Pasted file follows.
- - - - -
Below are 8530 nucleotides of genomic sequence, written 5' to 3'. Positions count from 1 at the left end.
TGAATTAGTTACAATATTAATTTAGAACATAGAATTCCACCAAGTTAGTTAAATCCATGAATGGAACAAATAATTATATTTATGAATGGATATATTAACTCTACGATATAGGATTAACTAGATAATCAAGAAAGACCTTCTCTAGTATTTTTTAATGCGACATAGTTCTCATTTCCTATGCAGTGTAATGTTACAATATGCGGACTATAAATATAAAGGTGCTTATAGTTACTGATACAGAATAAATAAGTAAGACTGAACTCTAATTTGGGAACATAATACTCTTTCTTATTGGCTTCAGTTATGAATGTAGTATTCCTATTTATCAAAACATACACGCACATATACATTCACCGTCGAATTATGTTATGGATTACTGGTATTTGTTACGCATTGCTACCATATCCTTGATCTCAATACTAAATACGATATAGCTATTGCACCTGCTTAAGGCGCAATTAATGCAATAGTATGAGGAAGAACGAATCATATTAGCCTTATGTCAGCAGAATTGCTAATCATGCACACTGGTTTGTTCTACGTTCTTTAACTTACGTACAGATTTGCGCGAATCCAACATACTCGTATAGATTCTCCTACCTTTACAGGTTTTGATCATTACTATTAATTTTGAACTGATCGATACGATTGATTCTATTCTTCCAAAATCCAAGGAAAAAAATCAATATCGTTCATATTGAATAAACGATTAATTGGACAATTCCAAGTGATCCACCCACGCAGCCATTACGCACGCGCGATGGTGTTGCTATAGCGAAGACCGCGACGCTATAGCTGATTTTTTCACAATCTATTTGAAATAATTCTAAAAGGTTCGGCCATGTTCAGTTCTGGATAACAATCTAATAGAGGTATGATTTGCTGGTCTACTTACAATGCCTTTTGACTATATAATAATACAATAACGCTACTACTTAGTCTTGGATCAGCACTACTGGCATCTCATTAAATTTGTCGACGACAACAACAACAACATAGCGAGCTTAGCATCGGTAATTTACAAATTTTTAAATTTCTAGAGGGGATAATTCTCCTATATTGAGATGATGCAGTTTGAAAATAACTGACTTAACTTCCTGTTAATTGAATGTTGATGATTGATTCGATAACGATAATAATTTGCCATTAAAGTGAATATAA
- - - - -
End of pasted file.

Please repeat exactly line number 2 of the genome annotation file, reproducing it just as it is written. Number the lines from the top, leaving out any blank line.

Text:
TGAATTAGTTACAATATTAATTTAGAACATAGAATTCCACCAAGTTAGTTAAATCCATGAATGGAACAAATAATTATATTTATGAATGGATATATTAACTCTACGATATAGGATTAACTAGATAATCAAGAAAGACCTTCTCTAGTATTTTTTAATGCGACATAGTTCTCATTTCCTATGCAGTGTAATGTTACAATATGCGGACTATAAATATAAAGGTGCTTATAGTTACTGATACAGAATAAATAAGTAAGACTGAACTCTAATTTGGGAACATAATACTCTTTCTTATTGGCTTCAGTTATGAATGTAGTATTCCTATTTATCAAAACATACACGCACATATACATTCACCGTCGAATTATGTTATGGATTACTGGTATTTGTTACGCATTGCTACCATATCCTTGATCTCAATACTAAATACGATATAGCTATTGCACCTGCTTAAGGCGCAATTAATGCAATAGTATGAGGAAGAACGAATCATATTAGCCTTATGTCAGCAGAATTGCTAATCATGCACACTGGTTTGTTCTACGTTCTTTAACTTACGTACAGATTTGCGCGAATCCAACATACTCGTATAGATTCTCCTACCTTTACAGGTTTTGATCATTACTATTAATTTTGAACTGATCGATACGATTGATTCTATTCTTCCAAAATCCAAGGAAAAAAATCAATATCGTTCATATTGAATAAACGATTAATTGGACAATTCCAAGTGATCCACCCACGCAGCCATTACGCACGCGCGATGGTGTTGCTATAGCGAAGACCGCGACGCTATAGCTGATTTTTTCACAATCTATTTGAAATAATTCTAAAAGGTTCGGCCATGTTCAGTTCTGGATAACAATCTAATAGAGGTATGATTTGCTGGTCTACTTACAATGCCTTTTGACTATATAATAATACAATAACGCTACTACTTAGTCTTGGATCAGCACTACTGGCATCTCATTAAATTTGTCGACGACAACAACAACAACATAGCGAGCTTAGCATCGGTAATTTACAAATTTTTAAATTTCTAGAGGGGATAATTCTCCTATATTGAGATGATGCAGTTTGAAAATAACTGACTTAACTTCCTGTTAATTGAATGTTGATGATTGATTCGATAACGATAATAATTTGCCATTAAAGTGAATATAA